What are kids in America to do with their $1 bills, now that the children of Afghanistan don’t need ’em?

While recently mulling how I never do anything nice for anybody, I thought back to that speech President Bush made a few weeks after 9/11, when he asked all our nation’s children to send a dollar to the White House and assured the little boys and girls that he’d get their George Washingtons to the youngsters of Afghanistan.

When he made the speech, Bush was four days into bombing Afghanistan up to the stone age. Bush said that his program, which over the years the White House alternately called the Afghan Children’s Fund and the Fund for the Children of Afghanistan, was “modeled on the original 1938 March of Dimes campaign” concocted by FDR.

Suddenly, even folks outside of strip joints were talking about $1 bills. To keep attention on his feel-good idea, Bush then went around to schools to talk about all the “bake sales” and “lemonade stands” that have popped up around the U.S. to help with the effort.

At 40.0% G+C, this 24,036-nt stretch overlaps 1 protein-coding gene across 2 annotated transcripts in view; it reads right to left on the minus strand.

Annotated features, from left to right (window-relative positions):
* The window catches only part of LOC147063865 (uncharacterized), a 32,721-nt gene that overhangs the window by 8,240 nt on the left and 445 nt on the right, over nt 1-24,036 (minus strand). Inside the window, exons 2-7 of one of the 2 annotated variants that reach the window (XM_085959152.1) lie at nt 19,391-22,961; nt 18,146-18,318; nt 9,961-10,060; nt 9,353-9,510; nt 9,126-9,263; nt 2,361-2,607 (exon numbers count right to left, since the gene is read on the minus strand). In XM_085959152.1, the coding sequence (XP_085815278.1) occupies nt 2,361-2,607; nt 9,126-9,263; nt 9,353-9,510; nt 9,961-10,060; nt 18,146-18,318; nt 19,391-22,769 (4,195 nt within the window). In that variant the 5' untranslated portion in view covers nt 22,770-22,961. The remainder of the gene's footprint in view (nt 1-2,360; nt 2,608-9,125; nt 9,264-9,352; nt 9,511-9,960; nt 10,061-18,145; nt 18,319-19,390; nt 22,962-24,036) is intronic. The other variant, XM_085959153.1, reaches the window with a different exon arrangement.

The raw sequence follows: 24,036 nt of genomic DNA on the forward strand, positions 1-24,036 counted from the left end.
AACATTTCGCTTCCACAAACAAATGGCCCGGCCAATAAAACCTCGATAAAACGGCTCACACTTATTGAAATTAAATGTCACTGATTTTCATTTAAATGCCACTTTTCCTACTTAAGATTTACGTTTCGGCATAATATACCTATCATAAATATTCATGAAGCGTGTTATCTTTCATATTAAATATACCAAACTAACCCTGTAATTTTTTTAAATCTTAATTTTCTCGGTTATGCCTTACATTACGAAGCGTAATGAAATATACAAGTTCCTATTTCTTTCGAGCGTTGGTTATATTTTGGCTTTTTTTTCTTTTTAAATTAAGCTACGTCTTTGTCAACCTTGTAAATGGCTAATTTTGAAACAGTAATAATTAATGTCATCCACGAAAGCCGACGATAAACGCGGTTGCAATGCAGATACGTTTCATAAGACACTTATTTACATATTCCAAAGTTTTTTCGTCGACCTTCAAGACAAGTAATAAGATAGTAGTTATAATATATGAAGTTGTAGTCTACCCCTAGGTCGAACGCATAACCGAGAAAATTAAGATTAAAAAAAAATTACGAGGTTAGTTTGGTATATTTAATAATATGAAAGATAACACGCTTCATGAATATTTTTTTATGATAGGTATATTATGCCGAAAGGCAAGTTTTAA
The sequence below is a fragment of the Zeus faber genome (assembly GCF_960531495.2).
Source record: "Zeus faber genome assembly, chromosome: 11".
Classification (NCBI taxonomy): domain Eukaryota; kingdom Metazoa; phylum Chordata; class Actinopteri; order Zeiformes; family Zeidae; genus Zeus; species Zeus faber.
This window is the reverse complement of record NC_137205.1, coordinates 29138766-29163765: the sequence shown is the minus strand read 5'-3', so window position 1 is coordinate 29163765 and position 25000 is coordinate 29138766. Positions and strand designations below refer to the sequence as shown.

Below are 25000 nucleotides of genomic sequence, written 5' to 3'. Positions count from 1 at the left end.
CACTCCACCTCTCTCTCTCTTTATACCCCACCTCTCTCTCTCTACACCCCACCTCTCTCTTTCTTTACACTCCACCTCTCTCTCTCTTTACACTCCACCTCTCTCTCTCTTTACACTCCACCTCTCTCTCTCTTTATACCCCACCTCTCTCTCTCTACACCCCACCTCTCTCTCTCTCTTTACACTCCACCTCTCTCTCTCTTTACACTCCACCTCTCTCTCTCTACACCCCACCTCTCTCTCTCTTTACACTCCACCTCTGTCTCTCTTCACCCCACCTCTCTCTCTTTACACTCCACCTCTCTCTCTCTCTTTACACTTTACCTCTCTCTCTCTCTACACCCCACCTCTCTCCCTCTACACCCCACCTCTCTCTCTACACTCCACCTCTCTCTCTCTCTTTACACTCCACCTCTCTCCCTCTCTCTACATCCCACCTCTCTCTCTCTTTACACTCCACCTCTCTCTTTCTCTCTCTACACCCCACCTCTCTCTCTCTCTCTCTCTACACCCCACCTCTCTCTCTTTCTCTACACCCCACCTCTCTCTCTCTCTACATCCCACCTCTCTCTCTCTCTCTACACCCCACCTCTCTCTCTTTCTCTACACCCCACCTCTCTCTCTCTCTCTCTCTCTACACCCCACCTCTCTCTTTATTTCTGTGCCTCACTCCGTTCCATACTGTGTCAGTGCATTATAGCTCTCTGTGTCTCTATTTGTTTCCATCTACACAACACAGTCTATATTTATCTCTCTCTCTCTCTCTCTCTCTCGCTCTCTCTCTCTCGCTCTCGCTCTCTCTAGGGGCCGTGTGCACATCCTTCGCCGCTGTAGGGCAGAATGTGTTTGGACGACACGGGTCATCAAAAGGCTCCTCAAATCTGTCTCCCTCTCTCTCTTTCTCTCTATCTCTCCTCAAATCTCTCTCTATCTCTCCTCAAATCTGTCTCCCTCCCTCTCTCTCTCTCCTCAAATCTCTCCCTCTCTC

But while nobody was looking, the Fund died a death quieter than Abe Vigoda’s. (What? Abe Vigoda’s still alive? Oh…Well, exactly!)

I went looking for an update on the campaign and found this brief announcement buried on the White House Website:

“As of April 1, 2005 the Afghan Children’s Fund is no longer accepting contributions. President Bush thanks those among America’s youth who participated for their support.”

Just like that? Gone? Am I the only one surprised by this news? Far as I can tell, the fund’s termination didn’t get a single mention in the Washington Post. (Perhaps, after all hoopla the campaign got at its birth, reporters figured this was an April Fools announcement.) I couldn’t find any explanation from the White House about why the fund was terminated. I guess all the kids in Afghanistan are doing peachy. Or maybe our government figured they’d just spend the dollar bills on heroin.

As for Bush’s comparison of his brainchild to Roosevelt’s: The March of Dimes helped get rid of Polio in this country and the organization still thrives; before being put to sleep, the Afghan Children’s Fund got some fabulous PR for the White House and a few crayons shipped into the desert.

Call it a draw.

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